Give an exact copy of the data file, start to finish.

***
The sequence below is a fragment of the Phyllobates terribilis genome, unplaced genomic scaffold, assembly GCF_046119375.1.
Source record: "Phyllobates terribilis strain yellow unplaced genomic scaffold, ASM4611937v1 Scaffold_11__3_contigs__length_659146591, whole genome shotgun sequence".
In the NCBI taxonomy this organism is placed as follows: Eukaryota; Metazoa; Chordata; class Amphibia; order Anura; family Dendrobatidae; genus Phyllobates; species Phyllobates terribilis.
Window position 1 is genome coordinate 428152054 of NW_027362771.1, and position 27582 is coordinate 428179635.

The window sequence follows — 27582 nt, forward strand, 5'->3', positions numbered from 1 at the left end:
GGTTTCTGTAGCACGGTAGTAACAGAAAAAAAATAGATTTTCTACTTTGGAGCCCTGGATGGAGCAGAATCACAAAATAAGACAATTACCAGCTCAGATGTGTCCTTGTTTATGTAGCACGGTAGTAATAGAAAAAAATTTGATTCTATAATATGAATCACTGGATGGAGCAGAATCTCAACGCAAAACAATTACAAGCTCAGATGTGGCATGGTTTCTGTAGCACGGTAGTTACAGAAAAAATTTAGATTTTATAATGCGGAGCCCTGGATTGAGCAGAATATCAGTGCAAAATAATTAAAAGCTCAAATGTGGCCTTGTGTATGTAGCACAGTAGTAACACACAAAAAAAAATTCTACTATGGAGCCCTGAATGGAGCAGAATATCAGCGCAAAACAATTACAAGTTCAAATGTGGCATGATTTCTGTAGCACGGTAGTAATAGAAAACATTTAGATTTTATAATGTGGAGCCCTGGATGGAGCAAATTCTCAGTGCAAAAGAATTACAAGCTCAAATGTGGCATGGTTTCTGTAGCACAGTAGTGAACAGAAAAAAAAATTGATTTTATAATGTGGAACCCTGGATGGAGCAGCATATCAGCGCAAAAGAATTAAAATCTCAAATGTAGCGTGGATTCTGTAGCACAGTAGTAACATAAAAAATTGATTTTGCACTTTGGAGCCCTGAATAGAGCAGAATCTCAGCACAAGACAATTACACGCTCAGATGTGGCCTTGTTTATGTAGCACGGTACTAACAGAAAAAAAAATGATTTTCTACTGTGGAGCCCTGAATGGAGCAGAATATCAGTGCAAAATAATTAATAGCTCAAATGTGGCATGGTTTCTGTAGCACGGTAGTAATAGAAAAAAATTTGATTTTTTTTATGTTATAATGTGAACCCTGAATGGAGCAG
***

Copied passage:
The sequence below is a fragment of the Phyllobates terribilis genome, unplaced genomic scaffold, assembly GCF_046119375.1.
Source record: "Phyllobates terribilis strain yellow unplaced genomic scaffold, ASM4611937v1 Scaffold_11__3_contigs__length_659146591, whole genome shotgun sequence".
In the NCBI taxonomy this organism is placed as follows: Eukaryota; Metazoa; Chordata; class Amphibia; order Anura; family Dendrobatidae; genus Phyllobates; species Phyllobates terribilis.
Window position 1 is genome coordinate 428152054 of NW_027362771.1, and position 27582 is coordinate 428179635.

The window sequence follows — 27582 nt, forward strand, 5'->3', positions numbered from 1 at the left end:
GGTTTCTGTAGCACGGTAGTAACAGAAAAAAAATAGATTTTCTACTTTGGAGCCCTGGATGGAGCAGAATCACAAAATAAGACAATTACCAGCTCAGATGTGTCCTTGTTTATGTAGCACGGTAGTAATAGAAAAAAATTTGATTCTATAATATGAATCACTGGATGGAGCAGAATCTCAACGCAAAACAATTACAAGCTCAGATGTGGCATGGTTTCTGTAGCACGGTAGTTACAGAAAAAATTTAGATTTTATAATGCGGAGCCCTGGATTGAGCAGAATATCAGTGCAAAATAATTAAAAGCTCAAATGTGGCCTTGTGTATGTAGCACAGTAGTAACACACAAAAAAAAATTCTACTATGGAGCCCTGAATGGAGCAGAATATCAGCGCAAAACAATTACAAGTTCAAATGTGGCATGATTTCTGTAGCACGGTAGTAATAGAAAACATTTAGATTTTATAATGTGGAGCCCTGGATGGAGCAAATTCTCAGTGCAAAAGAATTACAAGCTCAAATGTGGCATGGTTTCTGTAGCACAGTAGTGAACAGAAAAAAAAATTGATTTTATAATGTGGAACCCTGGATGGAGCAGCATATCAGCGCAAAAGAATTAAAATCTCAAATGTAGCGTGGATTCTGTAGCACAGTAGTAACATAAAAAATTGATTTTGCACTTTGGAGCCCTGAATAGAGCAGAATCTCAGCACAAGACAATTACACGCTCAGATGTGGCCTTGTTTATGTAGCACGGTACTAACAGAAAAAAAAATGATTTTCTACTGTGGAGCCCTGAATGGAGCAGAATATCAGTGCAAAATAATTAATAGCTCAAATGTGGCATGGTTTCTGTAGCACGGTAGTAATAGAAAAAAATTTGATTTTTTTTATGTTATAATGTGAACCCTGAATGGAGCAG